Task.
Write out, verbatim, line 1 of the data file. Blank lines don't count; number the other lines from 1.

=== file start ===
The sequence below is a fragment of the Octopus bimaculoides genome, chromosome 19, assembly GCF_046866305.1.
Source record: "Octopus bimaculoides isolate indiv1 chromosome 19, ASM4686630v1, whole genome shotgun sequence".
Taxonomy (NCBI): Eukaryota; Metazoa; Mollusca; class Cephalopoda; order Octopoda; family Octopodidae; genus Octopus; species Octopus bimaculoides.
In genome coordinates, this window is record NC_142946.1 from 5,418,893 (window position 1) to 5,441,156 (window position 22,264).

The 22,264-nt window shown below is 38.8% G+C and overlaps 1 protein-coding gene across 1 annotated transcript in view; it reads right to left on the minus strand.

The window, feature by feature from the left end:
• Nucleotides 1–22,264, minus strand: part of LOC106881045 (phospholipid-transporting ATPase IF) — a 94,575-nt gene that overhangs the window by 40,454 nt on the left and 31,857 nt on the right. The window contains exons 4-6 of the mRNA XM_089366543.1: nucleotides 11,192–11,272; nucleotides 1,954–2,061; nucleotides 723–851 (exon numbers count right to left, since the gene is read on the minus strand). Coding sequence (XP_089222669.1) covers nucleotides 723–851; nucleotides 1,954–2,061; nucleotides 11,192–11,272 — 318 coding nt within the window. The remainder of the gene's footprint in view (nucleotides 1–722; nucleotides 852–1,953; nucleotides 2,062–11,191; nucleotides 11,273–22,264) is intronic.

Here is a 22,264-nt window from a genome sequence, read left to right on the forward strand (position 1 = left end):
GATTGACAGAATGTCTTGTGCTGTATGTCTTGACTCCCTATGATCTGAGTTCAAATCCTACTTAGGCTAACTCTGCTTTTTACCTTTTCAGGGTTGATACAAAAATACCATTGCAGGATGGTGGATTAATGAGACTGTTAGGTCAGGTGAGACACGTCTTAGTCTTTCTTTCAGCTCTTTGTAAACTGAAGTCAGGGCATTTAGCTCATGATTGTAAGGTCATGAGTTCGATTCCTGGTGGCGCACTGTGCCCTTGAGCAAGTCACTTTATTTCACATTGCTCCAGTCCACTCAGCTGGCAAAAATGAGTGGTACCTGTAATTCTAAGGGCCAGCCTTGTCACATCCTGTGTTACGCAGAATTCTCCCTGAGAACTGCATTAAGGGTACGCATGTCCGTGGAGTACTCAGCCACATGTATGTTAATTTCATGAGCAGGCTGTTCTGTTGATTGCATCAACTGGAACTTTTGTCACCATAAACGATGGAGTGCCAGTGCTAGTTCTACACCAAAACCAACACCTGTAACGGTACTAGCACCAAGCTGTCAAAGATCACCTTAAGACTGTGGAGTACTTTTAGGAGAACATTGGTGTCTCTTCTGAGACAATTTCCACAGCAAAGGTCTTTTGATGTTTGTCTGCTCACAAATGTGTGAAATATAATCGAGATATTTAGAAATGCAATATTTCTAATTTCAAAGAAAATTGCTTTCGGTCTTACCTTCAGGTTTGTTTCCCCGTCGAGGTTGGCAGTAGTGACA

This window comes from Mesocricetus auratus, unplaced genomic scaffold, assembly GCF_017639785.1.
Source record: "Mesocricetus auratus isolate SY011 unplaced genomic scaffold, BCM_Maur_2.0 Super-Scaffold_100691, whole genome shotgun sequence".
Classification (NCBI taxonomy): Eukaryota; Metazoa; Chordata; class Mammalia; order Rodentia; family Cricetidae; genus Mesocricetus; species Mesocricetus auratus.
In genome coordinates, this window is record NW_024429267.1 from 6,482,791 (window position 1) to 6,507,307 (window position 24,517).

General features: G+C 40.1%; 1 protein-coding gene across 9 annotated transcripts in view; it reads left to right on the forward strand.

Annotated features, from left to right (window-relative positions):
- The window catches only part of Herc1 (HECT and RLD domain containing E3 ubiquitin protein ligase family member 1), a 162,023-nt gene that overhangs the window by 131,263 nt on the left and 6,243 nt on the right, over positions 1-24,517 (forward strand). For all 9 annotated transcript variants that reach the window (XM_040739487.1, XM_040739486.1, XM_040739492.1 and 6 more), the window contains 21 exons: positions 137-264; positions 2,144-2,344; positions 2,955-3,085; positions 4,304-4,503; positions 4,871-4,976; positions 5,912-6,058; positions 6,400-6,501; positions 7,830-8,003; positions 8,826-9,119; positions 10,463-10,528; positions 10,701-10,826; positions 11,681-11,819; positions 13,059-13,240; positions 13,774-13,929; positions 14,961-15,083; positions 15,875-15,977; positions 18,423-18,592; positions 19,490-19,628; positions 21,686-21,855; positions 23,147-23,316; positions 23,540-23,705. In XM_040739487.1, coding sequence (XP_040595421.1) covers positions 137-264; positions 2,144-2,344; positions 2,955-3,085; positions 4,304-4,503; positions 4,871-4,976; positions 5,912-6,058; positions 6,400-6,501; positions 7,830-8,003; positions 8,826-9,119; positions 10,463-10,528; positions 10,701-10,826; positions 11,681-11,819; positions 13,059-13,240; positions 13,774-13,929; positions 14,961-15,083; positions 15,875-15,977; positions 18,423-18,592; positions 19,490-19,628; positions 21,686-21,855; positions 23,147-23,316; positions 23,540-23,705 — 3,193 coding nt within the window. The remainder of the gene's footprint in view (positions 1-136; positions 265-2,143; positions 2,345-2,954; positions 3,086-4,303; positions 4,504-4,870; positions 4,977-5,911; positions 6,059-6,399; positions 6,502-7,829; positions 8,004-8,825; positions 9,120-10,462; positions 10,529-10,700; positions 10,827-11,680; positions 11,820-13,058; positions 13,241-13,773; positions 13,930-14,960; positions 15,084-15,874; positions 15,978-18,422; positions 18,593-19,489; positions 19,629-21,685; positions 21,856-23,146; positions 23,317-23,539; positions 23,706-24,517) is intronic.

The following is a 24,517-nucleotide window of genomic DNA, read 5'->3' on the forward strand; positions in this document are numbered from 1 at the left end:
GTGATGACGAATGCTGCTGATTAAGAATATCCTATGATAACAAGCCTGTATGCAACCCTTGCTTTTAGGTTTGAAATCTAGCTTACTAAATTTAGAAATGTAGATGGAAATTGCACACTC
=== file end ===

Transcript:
The sequence below is a fragment of the Octopus bimaculoides genome, chromosome 19, assembly GCF_046866305.1.